Wasps bitter about easy path for Irish into Europe
Tuesday 19 October 2004
Wasps should be feeling pleased with themselves as they prepare for the first step of their Heineken Cup title defence against Biarritz this weekend. Positively flying in the Premiership, the European champions will have the England wing Josh Lewsey back on Sunday if he makes it through this evening's second-string game against Oxford University. Instead, they are muttering dark words about inequality, injustice and the glaring absence of a level playing field in the competition that has pushed back the frontiers of professional rugby in the northern hemisphere.
Warren Gatland, their director of rugby, took advantage of yesterday's tournament gathering in West London to express his disappointment at landing in a group containing Leicester - no mean European campaigners themselves - as well as the brilliant Basques, who look seriously threatening after signing Damien Traille and Imanol Harinordoquy from Pau. Gatland thought he and his men might have been rewarded with an even break after their breathtaking triumph over Toulouse in last season's final at Twickenham. In the event, they have been well and truly suckered.
But the real gripe concerned the disparity between clubs from England, France and Italy, all of whom qualify for the tournament from their domestic leagues, and the provincial, regional and district sides from the three Celtic countries, some of whom do not have to qualify at all. The most pointed comments were aimed at Ireland, where the national union nominates the country's participants irrespective of performance.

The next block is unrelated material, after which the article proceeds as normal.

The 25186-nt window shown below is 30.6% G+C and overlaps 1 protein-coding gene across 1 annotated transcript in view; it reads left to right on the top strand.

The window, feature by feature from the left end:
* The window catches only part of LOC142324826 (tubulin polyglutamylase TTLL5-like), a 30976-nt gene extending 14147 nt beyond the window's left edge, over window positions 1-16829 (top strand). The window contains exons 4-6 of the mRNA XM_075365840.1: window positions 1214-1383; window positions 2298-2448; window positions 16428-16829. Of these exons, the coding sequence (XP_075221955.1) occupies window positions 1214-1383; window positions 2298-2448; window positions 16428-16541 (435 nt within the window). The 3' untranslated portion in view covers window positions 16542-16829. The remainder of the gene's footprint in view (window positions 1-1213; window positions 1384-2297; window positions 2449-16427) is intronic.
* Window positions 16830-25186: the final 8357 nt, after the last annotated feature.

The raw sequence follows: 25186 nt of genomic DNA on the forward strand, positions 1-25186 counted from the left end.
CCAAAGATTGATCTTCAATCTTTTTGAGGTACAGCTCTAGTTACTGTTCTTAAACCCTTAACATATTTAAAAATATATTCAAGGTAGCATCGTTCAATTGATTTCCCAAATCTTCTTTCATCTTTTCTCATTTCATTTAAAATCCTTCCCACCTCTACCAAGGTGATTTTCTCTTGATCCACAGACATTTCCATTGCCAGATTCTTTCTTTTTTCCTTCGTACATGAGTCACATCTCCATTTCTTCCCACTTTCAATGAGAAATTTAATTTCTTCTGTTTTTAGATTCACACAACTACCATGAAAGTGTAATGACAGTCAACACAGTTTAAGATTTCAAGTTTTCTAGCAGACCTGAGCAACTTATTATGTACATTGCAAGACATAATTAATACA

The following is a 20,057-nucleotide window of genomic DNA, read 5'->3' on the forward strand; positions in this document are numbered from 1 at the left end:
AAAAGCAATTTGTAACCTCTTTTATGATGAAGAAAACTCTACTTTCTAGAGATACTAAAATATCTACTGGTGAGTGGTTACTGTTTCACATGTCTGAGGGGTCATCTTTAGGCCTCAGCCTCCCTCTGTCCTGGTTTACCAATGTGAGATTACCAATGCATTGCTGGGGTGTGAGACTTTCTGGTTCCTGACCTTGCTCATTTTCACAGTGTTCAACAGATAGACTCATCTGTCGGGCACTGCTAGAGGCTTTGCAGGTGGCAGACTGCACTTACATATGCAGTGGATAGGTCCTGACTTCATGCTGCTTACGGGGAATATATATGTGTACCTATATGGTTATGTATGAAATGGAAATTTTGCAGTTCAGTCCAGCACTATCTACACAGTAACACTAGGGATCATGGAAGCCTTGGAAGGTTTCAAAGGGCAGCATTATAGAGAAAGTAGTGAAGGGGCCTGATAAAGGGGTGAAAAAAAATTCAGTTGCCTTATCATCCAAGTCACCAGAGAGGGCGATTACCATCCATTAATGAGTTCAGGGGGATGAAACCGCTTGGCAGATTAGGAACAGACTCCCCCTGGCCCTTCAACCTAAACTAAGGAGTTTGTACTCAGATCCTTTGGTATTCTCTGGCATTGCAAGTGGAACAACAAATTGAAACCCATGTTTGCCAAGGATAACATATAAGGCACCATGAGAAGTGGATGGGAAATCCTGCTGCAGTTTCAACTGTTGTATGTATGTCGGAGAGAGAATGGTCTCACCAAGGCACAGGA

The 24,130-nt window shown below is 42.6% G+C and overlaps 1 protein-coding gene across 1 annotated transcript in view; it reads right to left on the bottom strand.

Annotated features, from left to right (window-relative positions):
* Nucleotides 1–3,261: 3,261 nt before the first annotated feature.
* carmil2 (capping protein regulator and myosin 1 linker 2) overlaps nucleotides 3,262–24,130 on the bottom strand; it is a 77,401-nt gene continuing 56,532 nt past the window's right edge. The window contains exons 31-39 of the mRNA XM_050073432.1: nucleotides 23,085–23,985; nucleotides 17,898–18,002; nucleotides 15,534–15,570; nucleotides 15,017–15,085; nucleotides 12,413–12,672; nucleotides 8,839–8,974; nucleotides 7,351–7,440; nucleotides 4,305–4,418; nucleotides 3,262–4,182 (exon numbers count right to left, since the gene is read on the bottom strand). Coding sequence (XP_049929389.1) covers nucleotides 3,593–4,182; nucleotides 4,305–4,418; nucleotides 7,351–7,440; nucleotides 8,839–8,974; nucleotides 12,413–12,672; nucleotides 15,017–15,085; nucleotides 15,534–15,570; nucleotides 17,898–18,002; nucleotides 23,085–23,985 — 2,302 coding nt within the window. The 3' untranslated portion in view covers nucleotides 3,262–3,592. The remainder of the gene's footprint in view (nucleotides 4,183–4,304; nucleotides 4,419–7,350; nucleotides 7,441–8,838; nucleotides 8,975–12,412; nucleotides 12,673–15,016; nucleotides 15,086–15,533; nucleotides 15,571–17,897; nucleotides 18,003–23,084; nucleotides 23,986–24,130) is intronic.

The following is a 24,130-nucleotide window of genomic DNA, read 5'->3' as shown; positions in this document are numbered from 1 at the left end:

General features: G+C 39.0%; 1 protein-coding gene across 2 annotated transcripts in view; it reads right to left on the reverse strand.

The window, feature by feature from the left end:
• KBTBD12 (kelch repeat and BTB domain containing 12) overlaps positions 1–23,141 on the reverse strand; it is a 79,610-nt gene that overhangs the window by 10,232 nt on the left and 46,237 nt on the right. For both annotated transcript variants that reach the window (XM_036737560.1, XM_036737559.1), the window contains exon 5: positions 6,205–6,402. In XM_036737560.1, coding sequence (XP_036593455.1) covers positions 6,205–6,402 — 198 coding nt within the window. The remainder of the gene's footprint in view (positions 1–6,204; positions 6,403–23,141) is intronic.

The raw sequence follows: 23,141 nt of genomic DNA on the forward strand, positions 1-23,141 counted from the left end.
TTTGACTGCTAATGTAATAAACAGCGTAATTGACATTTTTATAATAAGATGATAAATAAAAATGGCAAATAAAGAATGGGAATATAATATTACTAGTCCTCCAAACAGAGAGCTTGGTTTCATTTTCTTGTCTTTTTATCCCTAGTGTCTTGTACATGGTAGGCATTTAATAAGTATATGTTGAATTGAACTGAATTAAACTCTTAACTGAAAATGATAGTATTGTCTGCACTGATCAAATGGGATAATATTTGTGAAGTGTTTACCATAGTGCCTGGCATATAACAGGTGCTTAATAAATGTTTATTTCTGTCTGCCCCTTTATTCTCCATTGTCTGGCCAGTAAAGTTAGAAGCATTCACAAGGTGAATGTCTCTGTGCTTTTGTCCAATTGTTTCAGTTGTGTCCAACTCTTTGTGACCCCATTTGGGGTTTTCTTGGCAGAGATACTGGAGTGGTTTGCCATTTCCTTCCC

"There is still a discrepancy over qualification, and it should be addressed," said Wasps' captain, Lawrence Dallaglio. "Every year, the English clubs find themselves in a dilemma. In revenue terms, the most important thing for any club is to secure a place in the Heineken for the following season - something that is largely achieved through performance in the Premiership. That means the domestic championship is every bit as important as Europe, with teams having to win week-in, week-out. It is very difficult to target a Heineken Cup campaign in isolation.
"Yet some other teams are able to do precisely that, to put all their resources and efforts into winning the European title. Why? Because they know at the start of each tournament that they will be back again the following season. The likes of Munster are in this position every year. The only advantage from our perspective is that the standard of rugby in the Premiership prepares us well for the challenges of playing in Europe."
Wales, with three places each season, and the Scots with two, at least accept the principle that teams should qualify through the Celtic League. Much to the frustration of the Heineken Cup's administrative body, European Rugby Cup Ltd, the Irish hold firm. They regard one of their four provincial teams, Connacht, as a developmental side, and have no intention of sanctioning their entry into the elite competition, however well they might play. As far as the Irish Rugby Football Union are concerned, the die is cast: Leinster, Munster and Ulster in the Heineken Cup, Connacht in the Challenge Cup.
"We would prefer it if everyone had to qualify," admitted Derek McGrath, the chief executive of ERC. "We have asked the Celtic League to report back to us on this, but they are having their own struggle." The fun and games will begin if Connacht win the Challenge Cup, for they would then qualify for the following season's Heineken as of right, leaving the IRFU to dump one of their favoured provinces.
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